It’s that time of year again, children and young adults are heading off to school. For thousands of teens around the country that means going to college for the first time! There is the excitement from our parents and our siblings and the first taste of freedom. But it’s important to remember that with independence comes the responsibility to ensure your own safety. Whether this year is your first year off to college or you’re returning, it’s vital to your safety (and perhaps that of others) that you remain aware of your surroundings and don’t put yourself in helpless situations. Here are some valuable tips.
Avoid Traveling Alone if Possible
Be wary about who you let yourself be alone with. Get to know your new friends really well in a group setting before you just go over to their dorm room alone. Our first instinct is to want to trust these new friends from classes or clubs, but you need to make people earn it first.
Save Campus Safety’s Number
Save your school’s campus safety/police number in your phone and even create a speed-dial for it. If you’re in trouble, chances are you will not have time to take out your phone, remember their phone number and dial it. Having campus safety on speed-dial could save your life or someone else’s life.
Utilize the Emergency Phones on Campus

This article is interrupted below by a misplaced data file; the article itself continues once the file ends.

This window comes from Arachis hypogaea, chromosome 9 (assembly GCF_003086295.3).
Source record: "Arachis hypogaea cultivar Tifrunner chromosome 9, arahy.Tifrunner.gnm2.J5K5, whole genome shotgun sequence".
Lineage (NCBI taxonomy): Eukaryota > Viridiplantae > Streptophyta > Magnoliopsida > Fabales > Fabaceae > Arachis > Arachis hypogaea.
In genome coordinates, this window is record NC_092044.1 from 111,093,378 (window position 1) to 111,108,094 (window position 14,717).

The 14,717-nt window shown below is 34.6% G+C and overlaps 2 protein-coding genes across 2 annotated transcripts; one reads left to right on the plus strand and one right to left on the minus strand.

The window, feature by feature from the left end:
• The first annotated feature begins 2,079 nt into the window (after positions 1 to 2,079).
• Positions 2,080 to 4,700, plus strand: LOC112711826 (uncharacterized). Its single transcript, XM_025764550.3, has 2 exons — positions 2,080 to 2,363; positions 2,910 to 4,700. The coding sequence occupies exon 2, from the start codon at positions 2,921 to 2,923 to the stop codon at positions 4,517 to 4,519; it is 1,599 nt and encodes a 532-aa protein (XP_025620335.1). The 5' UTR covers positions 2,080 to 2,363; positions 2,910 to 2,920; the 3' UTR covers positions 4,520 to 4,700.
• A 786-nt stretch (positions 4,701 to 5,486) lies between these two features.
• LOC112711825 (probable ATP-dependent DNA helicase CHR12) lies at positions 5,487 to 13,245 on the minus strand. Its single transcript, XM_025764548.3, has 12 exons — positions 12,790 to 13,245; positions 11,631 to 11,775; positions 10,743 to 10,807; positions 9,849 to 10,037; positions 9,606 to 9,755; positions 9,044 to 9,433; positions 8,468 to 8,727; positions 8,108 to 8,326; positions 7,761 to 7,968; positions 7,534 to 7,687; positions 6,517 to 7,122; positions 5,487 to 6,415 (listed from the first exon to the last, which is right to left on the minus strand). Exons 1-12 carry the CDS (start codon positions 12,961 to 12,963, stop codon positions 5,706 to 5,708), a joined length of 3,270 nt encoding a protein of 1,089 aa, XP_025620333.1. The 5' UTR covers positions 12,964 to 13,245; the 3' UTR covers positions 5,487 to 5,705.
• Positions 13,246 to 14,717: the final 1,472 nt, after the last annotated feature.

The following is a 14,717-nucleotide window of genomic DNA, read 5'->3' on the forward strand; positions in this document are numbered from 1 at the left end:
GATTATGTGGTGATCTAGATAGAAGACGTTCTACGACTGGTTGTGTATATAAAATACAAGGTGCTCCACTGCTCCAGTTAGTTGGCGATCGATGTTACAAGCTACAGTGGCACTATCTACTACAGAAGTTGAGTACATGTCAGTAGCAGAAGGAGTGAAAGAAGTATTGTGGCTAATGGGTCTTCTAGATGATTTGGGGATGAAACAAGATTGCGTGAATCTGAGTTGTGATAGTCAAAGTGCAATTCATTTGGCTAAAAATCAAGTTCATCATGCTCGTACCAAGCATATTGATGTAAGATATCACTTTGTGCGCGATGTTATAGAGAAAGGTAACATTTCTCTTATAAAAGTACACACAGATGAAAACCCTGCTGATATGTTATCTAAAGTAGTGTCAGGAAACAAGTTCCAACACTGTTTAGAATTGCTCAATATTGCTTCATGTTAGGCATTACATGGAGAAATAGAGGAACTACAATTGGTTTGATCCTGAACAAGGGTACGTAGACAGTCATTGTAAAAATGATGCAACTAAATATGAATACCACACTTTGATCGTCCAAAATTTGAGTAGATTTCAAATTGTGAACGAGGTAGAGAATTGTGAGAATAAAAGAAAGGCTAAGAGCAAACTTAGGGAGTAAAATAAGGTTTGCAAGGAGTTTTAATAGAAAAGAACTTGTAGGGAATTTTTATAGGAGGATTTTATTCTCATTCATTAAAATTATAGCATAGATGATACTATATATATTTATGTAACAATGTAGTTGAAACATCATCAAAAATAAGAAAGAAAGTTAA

Pay attention to the special phone booths your school has set up around campus and don’t be afraid to use them in case of an emergency or even if you’re walking home and feel scared. They are there for that exact reason and having campus safety come to escort you home late at night is part of their job. If you see an accident, pick up the receiver at these phone booths as well. Why? Because it pings the location immediately on a map campus security has, so they know exactly where you are without you saying a word.
Don’t Accept Open Drinks
If you’re going to a party, never ever accept an open drink. You don’t know what could have been put in it and you don’t know how strong the alcohol content is. Every year this is one of the ways students are taken advantage of.
Carry Safety Tools
Carry a whistle or, if allowed, pepper spray with you. Attackers are quickly deterred when confronted with the threat of pepper spray or the noise from a whistle. These two tools are cheap, light and easy to conceal.
Don’t Forget to Lock Your Locks
Lock your windows, lock your doors and lock your car if you have one. Being on a campus does not protect you from people entering your room to steal stuff or worse. A majority of thefts reported in dorms had unlocked doors making them quick and easy targets for the thief.